The saying, "There is more to it than meets the eye" certainly applies to children affected by a congenital facial condition called "cleft palate." Beyond the obvious of a child's suffering socially because they look different than others their age are the physical problems they face because of cleft palate.
One is being able to feed themselves properly because of the lack of suction. Other challenges are high rates of middle ear infections that can cause hearing loss, which in turn can affect their ability to sound out words and learn to speak properly.
The encouraging fact about cleft palate is that children suffering with this condition can be totally healed through the skilled hands of a surgeon. The dramatic difference that can be seen in children who have had the surgery.
Well, you know it is fascinating and you're so right. This is part of the media game too. If the media can use that they will use it to advantage; they will go to form rather than substance and divide the nation. If you divide the nation you appeal to baser motives of hate and memory and all of that rather than the lure of the future, what is best and what guides us.
I come from a land that is terribly divided as well, in India; over 40 years now I've lived in the west. But if you go from the north to the south it is the same issue. One of the reasons many of them will leave those parts and come to America is because they think they will have a better chance and a better hope here. We've not given full credit to these parts of the world that do give a chance for people to succeed regardless of the color of their skin or the creed.
I have a friend in Russia, Christo Sarasin, he is a professor of theology. His wife Nancy is professor of Russian art, Harvard graduate Ph.D. She went to Russia to teach Russian art. Imagine that. And what she would do every morning on her way to work was sit in one of the Russian great art shops with an older man and just listen to him, have coffee with him every morning. Ask him questions, stories about the paintings.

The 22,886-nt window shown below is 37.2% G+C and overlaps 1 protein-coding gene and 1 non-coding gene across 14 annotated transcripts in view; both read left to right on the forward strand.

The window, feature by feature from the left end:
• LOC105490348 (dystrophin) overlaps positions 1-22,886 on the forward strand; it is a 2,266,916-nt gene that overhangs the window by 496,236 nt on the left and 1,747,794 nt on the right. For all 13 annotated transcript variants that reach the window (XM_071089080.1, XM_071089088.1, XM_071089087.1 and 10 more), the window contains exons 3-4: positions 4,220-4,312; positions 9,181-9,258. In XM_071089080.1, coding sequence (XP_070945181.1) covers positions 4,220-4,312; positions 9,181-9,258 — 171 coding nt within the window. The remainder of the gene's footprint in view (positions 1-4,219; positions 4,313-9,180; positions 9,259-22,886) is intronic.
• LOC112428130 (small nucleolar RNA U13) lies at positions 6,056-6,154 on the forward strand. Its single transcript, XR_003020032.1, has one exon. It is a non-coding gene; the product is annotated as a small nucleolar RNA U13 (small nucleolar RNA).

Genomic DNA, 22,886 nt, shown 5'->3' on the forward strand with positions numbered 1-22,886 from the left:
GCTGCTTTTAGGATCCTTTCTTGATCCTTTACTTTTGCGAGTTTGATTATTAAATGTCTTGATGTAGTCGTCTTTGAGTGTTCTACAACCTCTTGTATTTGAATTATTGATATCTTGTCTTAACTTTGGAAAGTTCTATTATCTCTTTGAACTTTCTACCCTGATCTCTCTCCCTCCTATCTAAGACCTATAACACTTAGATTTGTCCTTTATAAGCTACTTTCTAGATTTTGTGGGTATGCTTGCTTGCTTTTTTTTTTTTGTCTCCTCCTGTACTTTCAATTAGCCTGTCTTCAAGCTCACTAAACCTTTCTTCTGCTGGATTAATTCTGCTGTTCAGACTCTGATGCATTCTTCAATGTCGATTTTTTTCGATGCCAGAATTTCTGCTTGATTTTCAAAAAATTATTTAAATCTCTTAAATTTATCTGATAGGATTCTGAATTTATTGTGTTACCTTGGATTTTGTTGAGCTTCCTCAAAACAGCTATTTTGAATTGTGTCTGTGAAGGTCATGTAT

One day as she was leaving he said, "Just a minute. I've never introduced you to my wife." And he goes over to the corner, looks up the stairs and asks his wife to come down. And he said to her, "I want you to come and meet this American woman with a Russian soul." I want you to meet this American woman with a Russian soul.
It is not what we look like that will ultimately win people. It is the soulishness that we truly convey to people. That is the imperative I have in this land for what it has given to me, the opportunity to honor my calling and to raise my family and to find peace and opportunity.
You'll never find a perfect nation anywhere but it is up to the church to where the soul that communicates to the other person and let them know our love for them is not superficial, it is not pragmatic, it is not utilitarian. It comes genuinely out of a love for God's creation.
I deeply appreciate what you're saying. The more messages our people hear in our churches that my identity is not in my color nor in my degrees, nor for that matter in my denomination or whatever, but my identity is in the essential worth that God has given to me and the privilege of a reflective splendor.
We are not reflecting the splendor of our race, we are reflecting the splendor of the living God. And the more preachers stand and teach the people, don't look upon yourself from the exterior; let your exterior be so contoured by the interior. And my brother, if more pastors like you would do that then the reverse racism today would not be there. We need to see ourselves as children of God.
I don't see myself as an Indian anymore. I see myself as a child of God who happened to be given the privilege of a birth in an Indian skin. And I'm a Son of God first and foremost, just happens to be that he gave me the medium brown complexion to go about and do it